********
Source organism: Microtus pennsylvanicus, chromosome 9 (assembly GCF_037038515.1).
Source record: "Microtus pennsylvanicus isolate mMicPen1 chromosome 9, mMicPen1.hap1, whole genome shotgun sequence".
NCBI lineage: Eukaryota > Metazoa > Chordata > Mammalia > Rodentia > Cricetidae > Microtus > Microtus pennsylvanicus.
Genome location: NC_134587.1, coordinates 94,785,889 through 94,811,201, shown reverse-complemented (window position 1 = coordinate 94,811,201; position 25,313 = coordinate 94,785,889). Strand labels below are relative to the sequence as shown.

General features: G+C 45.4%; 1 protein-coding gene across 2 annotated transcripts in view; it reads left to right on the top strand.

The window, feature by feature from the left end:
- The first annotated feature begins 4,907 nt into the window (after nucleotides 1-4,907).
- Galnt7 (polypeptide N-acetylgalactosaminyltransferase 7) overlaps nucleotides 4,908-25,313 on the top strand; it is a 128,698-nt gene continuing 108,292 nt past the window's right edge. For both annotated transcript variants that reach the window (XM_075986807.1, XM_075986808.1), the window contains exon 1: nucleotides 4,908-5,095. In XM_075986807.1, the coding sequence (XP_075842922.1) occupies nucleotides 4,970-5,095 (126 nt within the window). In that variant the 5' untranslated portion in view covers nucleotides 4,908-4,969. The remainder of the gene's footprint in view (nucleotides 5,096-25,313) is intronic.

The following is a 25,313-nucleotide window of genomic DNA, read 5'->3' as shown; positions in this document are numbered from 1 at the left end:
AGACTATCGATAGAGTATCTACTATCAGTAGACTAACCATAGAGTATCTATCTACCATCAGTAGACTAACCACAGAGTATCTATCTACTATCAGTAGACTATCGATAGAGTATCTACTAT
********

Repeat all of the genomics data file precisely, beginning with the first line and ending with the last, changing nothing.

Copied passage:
Source organism: Microtus pennsylvanicus, chromosome 9 (assembly GCF_037038515.1).
Source record: "Microtus pennsylvanicus isolate mMicPen1 chromosome 9, mMicPen1.hap1, whole genome shotgun sequence".
NCBI lineage: Eukaryota > Metazoa > Chordata > Mammalia > Rodentia > Cricetidae > Microtus > Microtus pennsylvanicus.
Genome location: NC_134587.1, coordinates 94,785,889 through 94,811,201, shown reverse-complemented (window position 1 = coordinate 94,811,201; position 25,313 = coordinate 94,785,889). Strand labels below are relative to the sequence as shown.

General features: G+C 45.4%; 1 protein-coding gene across 2 annotated transcripts in view; it reads left to right on the top strand.

The window, feature by feature from the left end:
- The first annotated feature begins 4,907 nt into the window (after nucleotides 1-4,907).
- Galnt7 (polypeptide N-acetylgalactosaminyltransferase 7) overlaps nucleotides 4,908-25,313 on the top strand; it is a 128,698-nt gene continuing 108,292 nt past the window's right edge. For both annotated transcript variants that reach the window (XM_075986807.1, XM_075986808.1), the window contains exon 1: nucleotides 4,908-5,095. In XM_075986807.1, the coding sequence (XP_075842922.1) occupies nucleotides 4,970-5,095 (126 nt within the window). In that variant the 5' untranslated portion in view covers nucleotides 4,908-4,969. The remainder of the gene's footprint in view (nucleotides 5,096-25,313) is intronic.

The following is a 25,313-nucleotide window of genomic DNA, read 5'->3' as shown; positions in this document are numbered from 1 at the left end:
AGACTATCGATAGAGTATCTACTATCAGTAGACTAACCATAGAGTATCTATCTACCATCAGTAGACTAACCACAGAGTATCTATCTACTATCAGTAGACTATCGATAGAGTATCTACTAT